On March 24, the Cybersecurity and Infrastructure Security Agency (CISA), the Federal Bureau of Investigation (FBI) and the Department of Energy (DOE) published a joint advisory for the U.S. and international energy sector organizations.
“In light of the indictments announced today and evolving intelligence that the Russian Government is exploring options to conduct potential cyberattacks against the U.S., CISA, along with our FBI and DOE partners, is issuing this joint advisory to reinforce the demonstrated threat posed by Russian state-sponsored cyber actors,” said CISA Director Jen Easterly.
The advisory includes technical information on previous Russia state-sponsored attacks between 2011 and 2019, including details of a global energy sector attack and a Middle East-based energy sector organization malware compromise. The alert recommends organizations immediately:
Enforce multifactor authentication to authenticate into a system.
Implement and ensure robust network segmentation between information technology and industrial control systems (ICS) networks.
Manage the creation of, modification of, use of and permissions associated with privileged accounts.
Citing these past incidents with the current concerns of potential Russian cyber-attacks on U.S. businesses, the advisory reiterates the importance for the U.S. energy sector and critical infrastructure organizations to take immediate actions to mitigate cyber risk and protect their networks. The full advisory is viewable at https://www.cisa.gov/uscert/ncas/alerts/aa22-083a.
Easterly encouraged organizations to visit the CISA Shields Up page, which provides important information about the potential direct and indirect cybersecurity threats U.S. businesses may face due to the escalating Russia and Ukraine conflict.
The page also provides verified contact information to report threats, free cybersecurity tools and services, a list of cybersecurity best practices to help organizations reduce the likelihood of a damaging cyber intrusion, steps to quickly detect a potential intrusion, guidance regarding intrusion response preparation and tips on how to strengthen current defenses. The Shields Up page is viewable at https://www.cisa.gov/shields-up.
White House Releases Act Now to Protect Against Potential Cyberattacks Fact Sheet
In addition to the joint advisory, the Biden Administration recently released the “Act Now to Protect Against Potential Cyberattacks" fact sheet in response to reports from the intelligence community indicating Russia was exploring options for cyber attacks on the United States.
The fact sheet reiterates the growing concerns over the potential cyber attacks Russia may deploy in response to the economic sanctions from the United States and states that there is now evolving intelligence that Russia may be exploring options for potential cyber attacks.
The fact sheet encourages the private sector and other U.S. businesses to visit the aforementioned CISA Shields Up page and urges companies to take several immediate actions including:
Back up your data and ensure you have offline backups beyond the reach of malicious actors.Deploy modern security tools on your computers and devices to continuously look for and mitigate threats.
Check with your cybersecurity professionals to make sure that your systems are patched and protected against all known vulnerabilities and change passwords across your networks so that previously stolen credentials are useless to malicious actors.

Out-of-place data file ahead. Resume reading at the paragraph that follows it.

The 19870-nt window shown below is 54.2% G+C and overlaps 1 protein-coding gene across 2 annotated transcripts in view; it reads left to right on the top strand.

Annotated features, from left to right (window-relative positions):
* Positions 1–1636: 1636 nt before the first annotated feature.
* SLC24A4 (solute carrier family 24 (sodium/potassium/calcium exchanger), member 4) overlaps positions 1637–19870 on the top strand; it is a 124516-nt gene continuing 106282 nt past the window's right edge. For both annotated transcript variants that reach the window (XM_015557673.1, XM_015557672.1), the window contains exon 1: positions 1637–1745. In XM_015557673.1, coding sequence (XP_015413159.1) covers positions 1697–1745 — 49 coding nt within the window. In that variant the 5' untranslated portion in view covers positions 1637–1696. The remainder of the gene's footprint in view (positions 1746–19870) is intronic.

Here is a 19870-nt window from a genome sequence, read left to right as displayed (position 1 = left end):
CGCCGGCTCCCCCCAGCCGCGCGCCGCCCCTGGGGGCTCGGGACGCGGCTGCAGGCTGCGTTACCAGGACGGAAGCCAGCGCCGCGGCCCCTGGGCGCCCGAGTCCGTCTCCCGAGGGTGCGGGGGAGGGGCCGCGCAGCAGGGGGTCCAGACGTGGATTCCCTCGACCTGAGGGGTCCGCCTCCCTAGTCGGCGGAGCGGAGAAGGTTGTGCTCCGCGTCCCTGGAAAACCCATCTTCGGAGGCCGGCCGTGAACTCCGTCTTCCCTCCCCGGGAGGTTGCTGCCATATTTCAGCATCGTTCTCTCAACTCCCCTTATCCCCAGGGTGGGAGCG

Mandate the use of multi-factor authentication on your systems to make it harder for attackers to get onto your system.
Run exercises and drill your emergency plans so that you are prepared to respond quickly to minimize the impact of any attack.
The fact sheet also lays out several recommendations specifically for technology and software companies including:
Build security into your products from the ground up — “bake it in, don’t bolt it on” — to protect both your intellectual property and your customers’ privacy.
Develop software only on a system that is highly secure and only accessible to those actually working on a particular project. This will make it much harder for an intruder to jump from system to system and compromise a product or steal your intellectual property.
Software developers are responsible for all code used in their products, including open-source code. Most software is built using many different components and libraries, much of which is open source. Make sure developers know the provenance (i.e., origin) of components they are using and have a “software bill of materials,” so they can rapidly correct any vulnerabilities they may find in those components.
The Schneider Downs cybersecurity practice consists of experts offering a comprehensive set of information technology security services, including penetration testing, intrusion prevention/detection review, ransomware security, vulnerability assessments and a robust digital forensics and incident response team. For more information, visit www.schneiderdowns.com/cybersecurity or contact the team at [email protected].
You’ve heard our thoughts… We’d like to hear yours
The Schneider Downs Our Thoughts On blog exists to create a dialogue on issues that are important to organizations and individuals. While we enjoy sharing our ideas and insights, we’re especially interested in what you may have to say. If you have a question or a comment about this article – or any article from the Our Thoughts On blog – we hope you’ll share it with us. After all, a dialogue is an exchange of ideas, and we’d like to hear from you. Email us at [email protected].
Material discussed is meant for informational purposes only, and it is not to be construed as investment, tax, or legal advice. Please note that individual situations can vary. Therefore, this information should be relied upon when coordinated with individual professional advice.